Given

The Ludington lab investigates complex ecological dynamics from microbial community interactions using the fruit fly  Drosophila melanogaster. The fruit fly gut carries numerous microbial species, which can be cultured in the lab. The goal is to understand the gut ecology and how it relates to host health, among other questions, by taking advantage of the fast time-scale and ease of studying the fruit fly in controlled experiments. 

The first step in gene expression is the formation of an RNA copy of its DNA. This step, called transcription, takes place in the cell nucleus. Transcription requires an enzyme called RNA polymerase to catalyze the synthesis of the RNA from the DNA template. This, in addition to other processing factors, is needed before messenger RNA (mRNA) can be exported to the cytoplasm, the area surrounding the nucleus.

Although the biochemical details of transcription and RNA processing are known, relatively little is understood about their cellular organization. Joseph G. Gall has been an intellectual leader and has made seminal breakthroughs in our understanding of chromosomes, nuclei and

Steven Farber

In mammals, most lipids, such as fatty acids and cholesterol, are absorbed into the body via the small intestine. The complexity of the cells and fluids that inhabit this organ make it very difficult to study in a laboratory setting. The goal of the Farber lab is to better understand the cell and molecular biology of lipids within digestive organs by exploiting the many unique attributes of the clear zebrafish larva  to visualize lipid uptake and processing in real time.  Given their utmost necessity for proper cellular function, it is not surprising that defects in lipid metabolism underlie a number of human diseases, including obesity, diabetes, and atherosclerosis.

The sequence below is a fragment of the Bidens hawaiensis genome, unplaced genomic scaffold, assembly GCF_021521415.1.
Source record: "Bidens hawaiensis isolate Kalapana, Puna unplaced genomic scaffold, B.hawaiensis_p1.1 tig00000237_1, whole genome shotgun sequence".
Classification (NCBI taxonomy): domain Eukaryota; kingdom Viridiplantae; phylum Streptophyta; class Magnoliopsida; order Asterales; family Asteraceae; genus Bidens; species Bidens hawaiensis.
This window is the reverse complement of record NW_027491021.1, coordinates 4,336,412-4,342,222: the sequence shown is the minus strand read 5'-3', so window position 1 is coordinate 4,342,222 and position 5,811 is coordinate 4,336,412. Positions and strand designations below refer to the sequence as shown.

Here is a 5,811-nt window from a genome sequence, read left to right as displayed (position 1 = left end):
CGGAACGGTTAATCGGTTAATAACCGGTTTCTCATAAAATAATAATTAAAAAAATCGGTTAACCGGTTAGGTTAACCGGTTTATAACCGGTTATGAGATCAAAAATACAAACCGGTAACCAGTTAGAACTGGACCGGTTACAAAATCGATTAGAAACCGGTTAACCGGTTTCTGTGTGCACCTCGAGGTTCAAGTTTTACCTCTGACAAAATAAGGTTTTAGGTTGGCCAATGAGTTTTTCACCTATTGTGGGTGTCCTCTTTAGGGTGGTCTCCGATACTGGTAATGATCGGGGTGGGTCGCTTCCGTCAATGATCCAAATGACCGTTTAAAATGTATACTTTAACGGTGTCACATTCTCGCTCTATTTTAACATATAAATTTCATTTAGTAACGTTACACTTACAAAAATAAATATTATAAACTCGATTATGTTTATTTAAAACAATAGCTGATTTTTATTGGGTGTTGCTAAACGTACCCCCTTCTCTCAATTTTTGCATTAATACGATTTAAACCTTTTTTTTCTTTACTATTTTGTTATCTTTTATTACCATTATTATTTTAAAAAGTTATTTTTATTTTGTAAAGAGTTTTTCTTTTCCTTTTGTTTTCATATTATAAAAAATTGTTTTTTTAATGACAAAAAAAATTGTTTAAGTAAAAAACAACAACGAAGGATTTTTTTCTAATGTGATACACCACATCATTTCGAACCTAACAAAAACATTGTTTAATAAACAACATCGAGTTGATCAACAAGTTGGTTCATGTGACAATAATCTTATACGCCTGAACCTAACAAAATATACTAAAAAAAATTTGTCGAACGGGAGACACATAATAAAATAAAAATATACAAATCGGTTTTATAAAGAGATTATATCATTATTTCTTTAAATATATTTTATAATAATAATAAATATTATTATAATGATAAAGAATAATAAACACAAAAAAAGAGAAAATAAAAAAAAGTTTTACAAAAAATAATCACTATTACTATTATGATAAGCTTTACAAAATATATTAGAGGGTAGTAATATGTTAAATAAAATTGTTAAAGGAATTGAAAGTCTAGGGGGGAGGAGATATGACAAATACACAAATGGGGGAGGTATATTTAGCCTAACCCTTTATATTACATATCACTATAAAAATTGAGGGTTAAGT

There is a lot of folklore about left-brain, right-brain differences—the right side of the brain is supposed to be the creative side, while the left is the logical half. But it’s much more complicated than that. Marnie Halpern studies how left-right differences arise in the developing brain and discovers the genes that control this asymmetry.

Using the tiny zebrafish, Danio rerio, Halpern explores how regional specializations occur within the neural tube, the embryonic tissue that develops into the brain and spinal cord. The zebrafish is ideal for these studies because its basic body plan is set within 24 hours of fertilization. By day five, young larvae are able to